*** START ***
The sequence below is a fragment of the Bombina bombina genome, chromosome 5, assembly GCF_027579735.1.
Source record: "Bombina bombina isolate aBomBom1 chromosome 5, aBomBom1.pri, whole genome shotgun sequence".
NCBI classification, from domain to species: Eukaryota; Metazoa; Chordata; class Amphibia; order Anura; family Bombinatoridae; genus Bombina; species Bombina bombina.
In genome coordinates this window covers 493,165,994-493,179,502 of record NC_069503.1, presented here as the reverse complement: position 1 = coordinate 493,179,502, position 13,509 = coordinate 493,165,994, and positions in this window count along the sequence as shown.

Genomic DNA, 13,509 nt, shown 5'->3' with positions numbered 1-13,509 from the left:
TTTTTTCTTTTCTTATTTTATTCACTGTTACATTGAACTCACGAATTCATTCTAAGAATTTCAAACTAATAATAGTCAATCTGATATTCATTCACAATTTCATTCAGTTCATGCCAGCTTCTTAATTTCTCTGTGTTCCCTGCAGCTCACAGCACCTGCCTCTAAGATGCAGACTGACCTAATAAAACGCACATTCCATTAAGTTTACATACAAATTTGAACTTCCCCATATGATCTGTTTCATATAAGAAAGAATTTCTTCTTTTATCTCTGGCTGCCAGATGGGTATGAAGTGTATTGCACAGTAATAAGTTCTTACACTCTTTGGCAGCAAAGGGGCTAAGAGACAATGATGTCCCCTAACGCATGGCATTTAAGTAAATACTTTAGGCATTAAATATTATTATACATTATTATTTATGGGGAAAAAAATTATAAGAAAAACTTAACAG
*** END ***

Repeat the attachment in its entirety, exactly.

The sequence below is a fragment of the Bombina bombina genome, chromosome 5, assembly GCF_027579735.1.
Source record: "Bombina bombina isolate aBomBom1 chromosome 5, aBomBom1.pri, whole genome shotgun sequence".
NCBI classification, from domain to species: Eukaryota; Metazoa; Chordata; class Amphibia; order Anura; family Bombinatoridae; genus Bombina; species Bombina bombina.
In genome coordinates this window covers 493,165,994-493,179,502 of record NC_069503.1, presented here as the reverse complement: position 1 = coordinate 493,179,502, position 13,509 = coordinate 493,165,994, and positions in this window count along the sequence as shown.

Genomic DNA, 13,509 nt, shown 5'->3' with positions numbered 1-13,509 from the left:
TTTTTTCTTTTCTTATTTTATTCACTGTTACATTGAACTCACGAATTCATTCTAAGAATTTCAAACTAATAATAGTCAATCTGATATTCATTCACAATTTCATTCAGTTCATGCCAGCTTCTTAATTTCTCTGTGTTCCCTGCAGCTCACAGCACCTGCCTCTAAGATGCAGACTGACCTAATAAAACGCACATTCCATTAAGTTTACATACAAATTTGAACTTCCCCATATGATCTGTTTCATATAAGAAAGAATTTCTTCTTTTATCTCTGGCTGCCAGATGGGTATGAAGTGTATTGCACAGTAATAAGTTCTTACACTCTTTGGCAGCAAAGGGGCTAAGAGACAATGATGTCCCCTAACGCATGGCATTTAAGTAAATACTTTAGGCATTAAATATTATTATACATTATTATTTATGGGGAAAAAAATTATAAGAAAAACTTAACAG